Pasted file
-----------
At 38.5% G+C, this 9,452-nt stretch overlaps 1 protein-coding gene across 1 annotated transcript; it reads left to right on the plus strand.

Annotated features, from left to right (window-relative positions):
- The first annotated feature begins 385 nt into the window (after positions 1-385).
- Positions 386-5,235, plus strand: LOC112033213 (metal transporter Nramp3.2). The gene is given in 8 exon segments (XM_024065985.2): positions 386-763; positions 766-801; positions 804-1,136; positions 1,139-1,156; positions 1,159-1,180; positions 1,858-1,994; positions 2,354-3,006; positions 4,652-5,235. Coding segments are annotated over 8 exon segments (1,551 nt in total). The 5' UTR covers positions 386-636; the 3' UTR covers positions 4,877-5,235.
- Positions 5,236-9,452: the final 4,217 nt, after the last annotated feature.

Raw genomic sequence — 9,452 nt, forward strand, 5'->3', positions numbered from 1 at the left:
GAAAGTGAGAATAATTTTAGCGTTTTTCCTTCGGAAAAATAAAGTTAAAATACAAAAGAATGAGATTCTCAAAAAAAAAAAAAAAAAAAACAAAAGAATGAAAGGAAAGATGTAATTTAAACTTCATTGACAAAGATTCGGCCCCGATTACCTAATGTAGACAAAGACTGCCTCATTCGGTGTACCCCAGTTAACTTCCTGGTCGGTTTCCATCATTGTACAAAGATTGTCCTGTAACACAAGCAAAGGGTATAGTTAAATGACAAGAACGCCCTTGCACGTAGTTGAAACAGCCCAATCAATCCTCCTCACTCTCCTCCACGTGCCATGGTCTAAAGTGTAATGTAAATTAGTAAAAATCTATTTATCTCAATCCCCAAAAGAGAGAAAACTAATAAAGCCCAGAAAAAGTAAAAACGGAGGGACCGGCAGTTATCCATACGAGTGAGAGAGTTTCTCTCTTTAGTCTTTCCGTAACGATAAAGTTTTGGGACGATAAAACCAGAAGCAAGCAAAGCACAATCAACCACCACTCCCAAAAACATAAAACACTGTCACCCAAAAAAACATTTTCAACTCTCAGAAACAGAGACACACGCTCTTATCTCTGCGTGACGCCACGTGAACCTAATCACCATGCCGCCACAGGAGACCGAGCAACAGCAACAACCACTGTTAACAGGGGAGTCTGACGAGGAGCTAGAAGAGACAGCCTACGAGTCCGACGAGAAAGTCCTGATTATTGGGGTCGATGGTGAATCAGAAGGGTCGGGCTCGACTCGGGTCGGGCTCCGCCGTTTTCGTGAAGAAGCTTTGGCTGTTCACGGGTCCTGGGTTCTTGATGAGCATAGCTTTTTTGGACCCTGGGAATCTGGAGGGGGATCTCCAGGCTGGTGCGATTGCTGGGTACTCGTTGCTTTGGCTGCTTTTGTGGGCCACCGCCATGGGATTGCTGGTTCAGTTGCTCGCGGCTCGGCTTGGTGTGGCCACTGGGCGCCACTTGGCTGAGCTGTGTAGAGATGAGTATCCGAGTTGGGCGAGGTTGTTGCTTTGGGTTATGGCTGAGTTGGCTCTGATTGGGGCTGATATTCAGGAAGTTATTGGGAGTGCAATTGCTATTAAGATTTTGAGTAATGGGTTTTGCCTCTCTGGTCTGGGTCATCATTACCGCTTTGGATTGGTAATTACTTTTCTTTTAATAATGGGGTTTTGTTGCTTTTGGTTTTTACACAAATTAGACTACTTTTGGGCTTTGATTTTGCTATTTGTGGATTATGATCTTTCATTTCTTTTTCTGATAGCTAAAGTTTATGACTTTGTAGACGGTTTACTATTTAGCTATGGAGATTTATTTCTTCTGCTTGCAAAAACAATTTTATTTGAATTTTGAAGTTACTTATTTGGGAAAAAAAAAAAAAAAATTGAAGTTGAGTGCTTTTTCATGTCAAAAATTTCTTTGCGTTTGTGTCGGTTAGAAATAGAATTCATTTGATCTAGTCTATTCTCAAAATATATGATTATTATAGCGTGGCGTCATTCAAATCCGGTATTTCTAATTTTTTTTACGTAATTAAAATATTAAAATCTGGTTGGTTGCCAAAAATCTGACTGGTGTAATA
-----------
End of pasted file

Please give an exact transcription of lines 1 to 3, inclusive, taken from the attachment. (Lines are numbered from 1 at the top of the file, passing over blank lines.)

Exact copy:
At 38.5% G+C, this 9,452-nt stretch overlaps 1 protein-coding gene across 1 annotated transcript; it reads left to right on the plus strand.

Annotated features, from left to right (window-relative positions):
- The first annotated feature begins 385 nt into the window (after positions 1-385).